In the Valsequillo Dam, which receives water from the Atoyac River, a study was conducted that determined that there is microplastic contamination with micro particles loaded with toxins that enter the food chain and present serious risks to the environment, as well as human health.
According to Dr. Estefanía Martínez Tavera, the Department of Biological Sciences of the Universidad Popular Autónoma del Estado de Puebla (UPAEP) is developing the research "Microplastics in watersheds: Presence, origin, degradation and accumulation processes. Case study: Alto Atoyac Basin", in collaboration with the National Polytechnic Institute, the Technological Institute of Toluca and the Metropolitan Polytechnic University of Puebla.
They not only investigated the aspect of microplastics, but also the metals present in the liver and muscle of the fish that inhabit the site; they found contaminants such as lead, chromium and zinc.
Because of the amounts of toxic metals attached to the microplastics in the basin, fish also have them, which is a risk because these cause them not to reach an adequate size, besides that when consuming the fish there is a risk of also ingesting the lead and other contaminants, so it is not recommended.
"In Mexico we suddenly make broth with many things and we eat many things that are not only strictly the fish muscle...this becomes a risk, in this case, to the extent that it is consumed frequently, because it has a strong presence of lead," explained the doctor.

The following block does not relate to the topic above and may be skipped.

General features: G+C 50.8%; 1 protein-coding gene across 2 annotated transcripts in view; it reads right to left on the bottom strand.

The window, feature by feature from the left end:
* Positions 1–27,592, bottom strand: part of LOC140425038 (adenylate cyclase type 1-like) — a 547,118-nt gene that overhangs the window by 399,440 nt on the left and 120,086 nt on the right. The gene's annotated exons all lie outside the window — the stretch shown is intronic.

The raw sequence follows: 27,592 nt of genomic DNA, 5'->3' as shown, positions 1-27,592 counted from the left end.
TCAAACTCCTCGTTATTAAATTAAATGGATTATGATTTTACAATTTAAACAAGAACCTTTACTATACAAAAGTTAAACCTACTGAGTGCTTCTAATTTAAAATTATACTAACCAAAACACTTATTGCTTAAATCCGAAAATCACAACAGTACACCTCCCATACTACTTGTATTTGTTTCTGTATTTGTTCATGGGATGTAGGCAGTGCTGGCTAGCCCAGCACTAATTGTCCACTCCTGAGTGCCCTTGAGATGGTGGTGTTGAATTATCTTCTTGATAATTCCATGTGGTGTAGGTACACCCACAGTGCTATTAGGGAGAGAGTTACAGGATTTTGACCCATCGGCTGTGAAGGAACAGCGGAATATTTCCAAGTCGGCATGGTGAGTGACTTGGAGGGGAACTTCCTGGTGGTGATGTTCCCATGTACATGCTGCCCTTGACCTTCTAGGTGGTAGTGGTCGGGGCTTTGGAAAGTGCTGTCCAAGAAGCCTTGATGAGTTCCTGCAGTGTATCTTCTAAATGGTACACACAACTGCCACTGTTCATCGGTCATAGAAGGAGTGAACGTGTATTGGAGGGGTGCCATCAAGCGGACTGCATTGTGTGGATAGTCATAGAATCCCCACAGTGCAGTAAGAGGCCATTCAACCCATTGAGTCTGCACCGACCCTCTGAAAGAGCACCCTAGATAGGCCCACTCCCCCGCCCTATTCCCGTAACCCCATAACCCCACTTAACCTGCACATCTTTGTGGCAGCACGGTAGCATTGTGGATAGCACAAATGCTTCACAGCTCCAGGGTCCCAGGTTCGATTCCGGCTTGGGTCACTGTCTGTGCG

The presence of microplastics
Microplastics, the doctor explains, can be primary or secondary. The former are the product of items such as exfoliants, masks, toothpaste, soaps, synthetic fibers of clothing, among others, and the latter are caused by degradation; either by wind or solar friction that occurs in the plastic.
They have the characteristic of a size of less than 5 millimeters, i.e. they are very small, but not as small as nanoplastics which are practically particles.
Because of their small size, they cannot be eliminated by sewage filtration systems, therefore they end up in rivers and oceans, where they are ingested by fish and other species.
"In this case, the Manuel Ávila Camacho dam known as Valsequillo, is the final part of the upper Atoyac Basin and serves as a recipient of pollutants and everything we discard in the rivers, then everything that is not disposed of properly also goes to the dam, so there we find the reality", adds the doctor.
To avoid contamination it is important to avoid using single-use plastics, with measures such as using your own bottles and containers and even cloth bags.
The study will continue in ducks and cows
Dr. Estefania reported that she will continue to carry out the research with other species, such as ducks and cows, but taking care not to harm any of them.
In the case of ducks, they will investigate the contents of the digestive system, blood and feathers, which will allow them to observe the pathogenic microorganisms. The cows will have their milk collected for analysis.
We have is already set up techniques, methodology so as not to harm the animals in this case, we are very close to obtaining our samples", she assures.
Translation done by: Karla Giselle Bonales Ramírez